Importing skills: at what cost to the future?

There are many benefits in using foreign IT workers, including lower wages and filling skills shortages in key areas, but there...

There are many benefits in using foreign IT workers, including lower wages and filling skills shortages in key areas, but there are drawbacks you must bear in mind.

The use of foreign IT workers by UK companies to plug skills gaps is currently a red-hot issue. Later this month, leading IT industry groups will meet government officials to discuss reforms to the work permit system.

The meeting will examine allegations that UK firms and offshore Indian companies are using loopholes in the government's fast-track visa scheme to recruit cut-rate Indian contractors while UK IT professionals are struggling to find work.

This leaves IT chiefs with some hard decisions to make. Given the shortage of skills in some areas of the IT profession in the UK, is drafting in foreign IT workers a valid and cost-effective option? Or could companies using foreign nationals find themselves in a legal minefield, facing accusations they are undermining UK workers?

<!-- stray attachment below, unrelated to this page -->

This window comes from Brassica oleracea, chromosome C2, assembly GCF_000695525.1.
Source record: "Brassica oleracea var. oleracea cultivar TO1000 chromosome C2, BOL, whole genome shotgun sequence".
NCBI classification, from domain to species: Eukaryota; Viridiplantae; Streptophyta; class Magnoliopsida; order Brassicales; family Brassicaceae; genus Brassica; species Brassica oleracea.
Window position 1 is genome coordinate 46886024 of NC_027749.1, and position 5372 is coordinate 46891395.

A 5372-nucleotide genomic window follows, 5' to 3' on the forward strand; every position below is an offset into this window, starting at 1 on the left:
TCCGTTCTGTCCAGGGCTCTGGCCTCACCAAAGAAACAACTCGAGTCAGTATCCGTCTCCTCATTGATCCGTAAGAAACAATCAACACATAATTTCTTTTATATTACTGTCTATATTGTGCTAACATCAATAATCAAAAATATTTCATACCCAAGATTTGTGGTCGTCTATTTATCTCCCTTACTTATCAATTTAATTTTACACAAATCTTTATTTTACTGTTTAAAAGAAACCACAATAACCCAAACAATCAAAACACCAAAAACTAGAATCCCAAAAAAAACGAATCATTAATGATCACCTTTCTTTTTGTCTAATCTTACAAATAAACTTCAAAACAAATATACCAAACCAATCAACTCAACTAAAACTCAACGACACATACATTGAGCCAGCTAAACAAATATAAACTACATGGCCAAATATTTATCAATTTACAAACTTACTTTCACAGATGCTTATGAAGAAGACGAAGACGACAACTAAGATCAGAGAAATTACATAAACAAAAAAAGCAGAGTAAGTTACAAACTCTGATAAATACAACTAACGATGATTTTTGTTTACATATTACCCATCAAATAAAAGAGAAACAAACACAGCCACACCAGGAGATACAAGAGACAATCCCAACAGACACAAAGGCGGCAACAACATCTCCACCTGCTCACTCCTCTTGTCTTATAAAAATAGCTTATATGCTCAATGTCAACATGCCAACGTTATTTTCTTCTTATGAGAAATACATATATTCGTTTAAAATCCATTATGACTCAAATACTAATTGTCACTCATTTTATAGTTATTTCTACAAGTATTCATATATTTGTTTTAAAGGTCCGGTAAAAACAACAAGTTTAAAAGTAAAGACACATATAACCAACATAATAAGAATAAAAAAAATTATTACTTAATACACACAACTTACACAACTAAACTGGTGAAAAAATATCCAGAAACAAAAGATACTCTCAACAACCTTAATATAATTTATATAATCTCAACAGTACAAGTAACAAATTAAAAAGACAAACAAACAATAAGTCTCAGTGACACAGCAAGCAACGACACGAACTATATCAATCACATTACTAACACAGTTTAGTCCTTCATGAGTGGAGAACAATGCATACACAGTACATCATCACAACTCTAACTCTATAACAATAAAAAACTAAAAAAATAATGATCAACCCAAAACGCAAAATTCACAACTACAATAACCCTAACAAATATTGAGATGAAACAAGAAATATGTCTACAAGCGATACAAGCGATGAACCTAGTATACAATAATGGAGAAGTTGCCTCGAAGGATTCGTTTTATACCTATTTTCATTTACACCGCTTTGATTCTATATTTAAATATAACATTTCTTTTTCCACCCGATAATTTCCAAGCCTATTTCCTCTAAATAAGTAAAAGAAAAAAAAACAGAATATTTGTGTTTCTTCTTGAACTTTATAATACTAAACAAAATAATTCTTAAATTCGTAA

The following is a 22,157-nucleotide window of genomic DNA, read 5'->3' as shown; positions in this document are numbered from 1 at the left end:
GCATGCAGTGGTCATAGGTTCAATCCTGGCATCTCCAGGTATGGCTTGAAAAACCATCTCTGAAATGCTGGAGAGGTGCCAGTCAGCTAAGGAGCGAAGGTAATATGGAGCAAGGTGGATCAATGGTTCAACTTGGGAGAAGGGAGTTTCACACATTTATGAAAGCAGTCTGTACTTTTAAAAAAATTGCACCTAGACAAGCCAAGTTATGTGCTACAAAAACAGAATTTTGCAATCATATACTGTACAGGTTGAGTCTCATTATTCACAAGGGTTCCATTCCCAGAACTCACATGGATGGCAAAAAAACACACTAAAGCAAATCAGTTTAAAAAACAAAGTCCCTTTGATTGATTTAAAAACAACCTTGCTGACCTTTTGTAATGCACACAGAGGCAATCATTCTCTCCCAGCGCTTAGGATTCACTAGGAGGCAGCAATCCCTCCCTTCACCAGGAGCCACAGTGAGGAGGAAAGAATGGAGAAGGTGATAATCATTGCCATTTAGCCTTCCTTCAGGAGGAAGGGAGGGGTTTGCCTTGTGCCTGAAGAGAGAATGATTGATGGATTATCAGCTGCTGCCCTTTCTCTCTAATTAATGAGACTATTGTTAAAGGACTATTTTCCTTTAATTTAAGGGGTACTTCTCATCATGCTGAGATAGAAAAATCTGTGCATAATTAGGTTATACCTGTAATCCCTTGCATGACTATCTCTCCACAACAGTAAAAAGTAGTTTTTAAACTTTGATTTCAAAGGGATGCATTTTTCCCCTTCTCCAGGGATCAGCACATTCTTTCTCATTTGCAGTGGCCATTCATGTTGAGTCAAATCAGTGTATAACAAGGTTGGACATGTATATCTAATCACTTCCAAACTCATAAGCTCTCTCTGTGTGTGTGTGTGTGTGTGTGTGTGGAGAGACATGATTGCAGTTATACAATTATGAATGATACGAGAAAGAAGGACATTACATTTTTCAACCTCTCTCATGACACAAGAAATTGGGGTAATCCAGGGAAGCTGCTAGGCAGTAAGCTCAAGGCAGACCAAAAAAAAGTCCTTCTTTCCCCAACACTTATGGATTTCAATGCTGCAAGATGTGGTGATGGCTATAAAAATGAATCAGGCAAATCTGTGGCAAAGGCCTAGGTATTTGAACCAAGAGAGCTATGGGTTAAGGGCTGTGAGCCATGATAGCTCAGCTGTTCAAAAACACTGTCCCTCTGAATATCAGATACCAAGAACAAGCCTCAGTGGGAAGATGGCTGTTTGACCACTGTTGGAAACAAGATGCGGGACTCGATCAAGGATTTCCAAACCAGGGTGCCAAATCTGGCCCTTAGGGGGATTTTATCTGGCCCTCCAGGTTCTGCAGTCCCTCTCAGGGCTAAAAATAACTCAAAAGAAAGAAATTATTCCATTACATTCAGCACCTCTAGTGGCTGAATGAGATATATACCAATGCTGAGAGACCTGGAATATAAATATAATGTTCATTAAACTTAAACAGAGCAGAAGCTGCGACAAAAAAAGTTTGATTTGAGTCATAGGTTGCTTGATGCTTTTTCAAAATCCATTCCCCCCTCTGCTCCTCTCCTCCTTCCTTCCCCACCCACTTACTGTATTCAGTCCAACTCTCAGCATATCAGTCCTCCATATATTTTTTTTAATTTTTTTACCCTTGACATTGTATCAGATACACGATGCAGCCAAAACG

The main reasons for using foreign contractors is to fill skills gaps - particularly for server and web-based technologies - and the relatively low cost of overseas workers.

Unemployment levels are standing at record levels in the IT workforce at about 46,000 for IT staff and 30,000 for self-employed contractors, so why are UK employers looking overseas?

At first glance, the rules for hiring foreign workers appear strict. The posts must be advertised comprehensively in the UK and if a foreign national is hired, they must be the best applicant, with qualifications as stated in the job description. Critically, the salary must also be the equivalent amount a UK employee would be paid for the same post.